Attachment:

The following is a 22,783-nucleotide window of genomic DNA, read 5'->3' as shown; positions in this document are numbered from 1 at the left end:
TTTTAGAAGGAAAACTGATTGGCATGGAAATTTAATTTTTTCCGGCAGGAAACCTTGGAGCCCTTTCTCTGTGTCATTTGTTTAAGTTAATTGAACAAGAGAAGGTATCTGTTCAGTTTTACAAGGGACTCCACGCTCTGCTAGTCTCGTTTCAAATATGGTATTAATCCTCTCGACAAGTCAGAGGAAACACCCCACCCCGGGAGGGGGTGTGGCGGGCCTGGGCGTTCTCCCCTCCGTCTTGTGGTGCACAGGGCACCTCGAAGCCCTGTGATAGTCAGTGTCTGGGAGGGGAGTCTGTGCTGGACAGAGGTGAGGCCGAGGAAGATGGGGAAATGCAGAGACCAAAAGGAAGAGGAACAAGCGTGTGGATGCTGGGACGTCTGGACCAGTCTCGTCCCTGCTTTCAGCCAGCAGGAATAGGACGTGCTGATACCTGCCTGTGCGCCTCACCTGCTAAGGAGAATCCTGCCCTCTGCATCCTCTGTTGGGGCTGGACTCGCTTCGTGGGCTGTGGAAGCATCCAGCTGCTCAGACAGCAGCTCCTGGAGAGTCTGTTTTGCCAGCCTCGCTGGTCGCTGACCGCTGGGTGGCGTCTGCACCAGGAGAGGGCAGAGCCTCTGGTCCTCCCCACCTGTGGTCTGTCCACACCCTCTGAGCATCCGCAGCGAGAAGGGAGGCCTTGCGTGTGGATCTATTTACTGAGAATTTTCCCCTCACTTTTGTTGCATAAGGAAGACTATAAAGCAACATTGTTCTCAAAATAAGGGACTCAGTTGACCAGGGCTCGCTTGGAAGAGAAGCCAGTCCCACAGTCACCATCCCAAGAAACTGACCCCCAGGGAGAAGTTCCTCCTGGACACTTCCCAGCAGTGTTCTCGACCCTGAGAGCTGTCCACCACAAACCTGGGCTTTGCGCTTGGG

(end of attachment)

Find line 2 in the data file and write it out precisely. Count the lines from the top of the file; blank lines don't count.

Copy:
TTTTAGAAGGAAAACTGATTGGCATGGAAATTTAATTTTTTCCGGCAGGAAACCTTGGAGCCCTTTCTCTGTGTCATTTGTTTAAGTTAATTGAACAAGAGAAGGTATCTGTTCAGTTTTACAAGGGACTCCACGCTCTGCTAGTCTCGTTTCAAATATGGTATTAATCCTCTCGACAAGTCAGAGGAAACACCCCACCCCGGGAGGGGGTGTGGCGGGCCTGGGCGTTCTCCCCTCCGTCTTGTGGTGCACAGGGCACCTCGAAGCCCTGTGATAGTCAGTGTCTGGGAGGGGAGTCTGTGCTGGACAGAGGTGAGGCCGAGGAAGATGGGGAAATGCAGAGACCAAAAGGAAGAGGAACAAGCGTGTGGATGCTGGGACGTCTGGACCAGTCTCGTCCCTGCTTTCAGCCAGCAGGAATAGGACGTGCTGATACCTGCCTGTGCGCCTCACCTGCTAAGGAGAATCCTGCCCTCTGCATCCTCTGTTGGGGCTGGACTCGCTTCGTGGGCTGTGGAAGCATCCAGCTGCTCAGACAGCAGCTCCTGGAGAGTCTGTTTTGCCAGCCTCGCTGGTCGCTGACCGCTGGGTGGCGTCTGCACCAGGAGAGGGCAGAGCCTCTGGTCCTCCCCACCTGTGGTCTGTCCACACCCTCTGAGCATCCGCAGCGAGAAGGGAGGCCTTGCGTGTGGATCTATTTACTGAGAATTTTCCCCTCACTTTTGTTGCATAAGGAAGACTATAAAGCAACATTGTTCTCAAAATAAGGGACTCAGTTGACCAGGGCTCGCTTGGAAGAGAAGCCAGTCCCACAGTCACCATCCCAAGAAACTGACCCCCAGGGAGAAGTTCCTCCTGGACACTTCCCAGCAGTGTTCTCGACCCTGAGAGCTGTCCACCACAAACCTGGGCTTTGCGCTTGGG